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Good, Evil Intermix in New Police Drama 'Street Kings'


Keanu Reeves stars as a veteran Los Angeles police officer battling crime in the city and corruption on the force in a gritty and violent new drama based on a novel by James Ellroy. Alan Silverman has a look at Street Kings.

Tom Ludlow is a streetwise cop who knows he has to be as tough as the criminals he is up against.

A member of an elite detective squad and a favorite of the captain in command, Ludlow appears headed for the top; but the pressures of the job and the pain of personal tragedy (the death of his wife) start him drinking heavily. When another detective who may be caught up in a police corruption scandal is murdered, Ludlow becomes a suspect.

Ludlow finds the only way he can clear himself is to uncover the corruption; but that means abandoning the friendships and loyalties he has built up over years on the force.

Keanu Reeves stars as Ludlow.

"I felt he was a soldier and sometimes a soldier is told to do something and he goes and he does it; but he is not a part of why he is there or how he got there. He just knows what he has to do ...and Ludlow is used," Reeves says.

"The character I'm playing is a bit of a lone wolf and there is a certain kind of jealousy from the other men in the squad, but he is also kind of special to their captain - Forest Whitaker's character," he explains. "So you kind of have this tension which gets played out through the film."

Oscar-winner Forest Whitaker plays the corrupt squad captain who seems concerned more about his own power and career than he does about getting criminals off the street.

"I think this guy cares about family and the guys are his family," Whitaker says. "That's his world and he is trying to protect them. He thinks that he is fighting against corruption. Most of the people he is getting money from are doing bad things and in the end he is trying to make sure that everybody is taken care of in his world. Trust was a big deal for him. He had a real strong code of ethics even though, in the end, his code of ethics doesn't morally fit with the way society sees things. That's where he was coming from."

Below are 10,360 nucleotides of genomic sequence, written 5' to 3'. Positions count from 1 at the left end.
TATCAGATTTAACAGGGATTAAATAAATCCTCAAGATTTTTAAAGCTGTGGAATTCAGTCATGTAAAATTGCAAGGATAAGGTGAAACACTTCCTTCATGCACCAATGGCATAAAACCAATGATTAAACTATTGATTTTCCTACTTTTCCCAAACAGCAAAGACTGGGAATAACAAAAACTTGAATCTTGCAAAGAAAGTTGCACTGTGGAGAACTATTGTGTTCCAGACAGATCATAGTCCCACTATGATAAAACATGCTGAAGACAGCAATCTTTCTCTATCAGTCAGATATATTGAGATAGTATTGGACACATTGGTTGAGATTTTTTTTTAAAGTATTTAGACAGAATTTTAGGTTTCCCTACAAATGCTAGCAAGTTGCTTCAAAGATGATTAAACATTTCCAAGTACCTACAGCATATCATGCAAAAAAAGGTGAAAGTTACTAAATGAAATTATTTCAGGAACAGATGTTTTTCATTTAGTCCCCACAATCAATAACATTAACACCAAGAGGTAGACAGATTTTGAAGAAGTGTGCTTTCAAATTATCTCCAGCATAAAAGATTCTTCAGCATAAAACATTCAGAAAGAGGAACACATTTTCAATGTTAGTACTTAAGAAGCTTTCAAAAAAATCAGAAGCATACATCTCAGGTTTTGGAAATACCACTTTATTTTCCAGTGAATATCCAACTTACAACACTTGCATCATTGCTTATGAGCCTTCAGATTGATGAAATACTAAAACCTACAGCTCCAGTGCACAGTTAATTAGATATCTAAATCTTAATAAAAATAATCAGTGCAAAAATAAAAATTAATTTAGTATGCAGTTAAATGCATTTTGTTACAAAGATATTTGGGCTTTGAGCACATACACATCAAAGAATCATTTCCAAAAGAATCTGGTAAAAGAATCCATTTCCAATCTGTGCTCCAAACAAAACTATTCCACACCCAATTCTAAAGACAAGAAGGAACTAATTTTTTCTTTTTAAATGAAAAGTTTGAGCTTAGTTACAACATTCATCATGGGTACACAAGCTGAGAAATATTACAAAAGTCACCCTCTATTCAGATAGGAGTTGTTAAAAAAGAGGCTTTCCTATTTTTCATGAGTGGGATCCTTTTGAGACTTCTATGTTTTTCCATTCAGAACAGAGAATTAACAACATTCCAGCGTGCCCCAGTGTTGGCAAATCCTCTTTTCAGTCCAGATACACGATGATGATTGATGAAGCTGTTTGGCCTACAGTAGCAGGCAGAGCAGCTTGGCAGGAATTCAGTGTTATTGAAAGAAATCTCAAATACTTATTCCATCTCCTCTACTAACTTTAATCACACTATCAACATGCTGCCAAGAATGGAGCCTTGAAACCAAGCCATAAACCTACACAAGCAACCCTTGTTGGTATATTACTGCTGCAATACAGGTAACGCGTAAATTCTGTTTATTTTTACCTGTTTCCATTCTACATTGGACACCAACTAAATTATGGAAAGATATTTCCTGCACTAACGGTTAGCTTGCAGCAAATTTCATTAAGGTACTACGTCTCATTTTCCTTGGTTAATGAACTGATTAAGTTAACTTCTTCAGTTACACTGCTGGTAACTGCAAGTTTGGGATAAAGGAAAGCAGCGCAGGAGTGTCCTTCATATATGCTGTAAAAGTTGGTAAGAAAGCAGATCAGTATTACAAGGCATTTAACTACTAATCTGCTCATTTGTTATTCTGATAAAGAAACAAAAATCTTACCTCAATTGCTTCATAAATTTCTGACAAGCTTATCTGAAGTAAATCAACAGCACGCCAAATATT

Director David Ayer is no stranger to the police movie genre; he wrote the screenplay for Training Day, another gritty drama which earned its star, Denzel Washington, an Academy Award. Ayer says he was determined to keep Street Kings faithful to author James Ellroy's well-known insight into the police officer's world ...even though it may show some cops as less than honorable.

"I have a lot of friends in law enforcement and friends who are on the LAPD and they really respond to things like the vehicles and tactics and uniforms and those sort of things being portrayed correctly," Ayer says. "Also a lot of their language is very specific and we went to great pains to educate the actors on that culture and that world. At the end of the day, everybody appreciates a good detective yarn. Everybody appreciates a good police mystery. Hollywood has been making cop movies since there was a Hollywood, so it's a pretty accepted genre and, yes, you could make a movie about guys who absolutely do the right thing and follow all the regulations and proceedings, but it is not as exciting.

Star Keanu Reeves says the genre makes for good drama.

"It involves the best and the worst of us: the criminal, the angel, light and dark, discovery of self, acting out ...all of these fundamental aspects of drama," Reeves says. "I think that the crime genre ...the cop story a great tablet for that. It is what we want in drama: stories."

Street Kings features Hugh Laurie as the Internal Affairs investigator trying to convince Ludlow to fight against the corruption. The cast also includes Jay Mohr, John Corbett, Cedric the Entertainer and rappers Common and The Game. The film was shot on location in Los Angeles.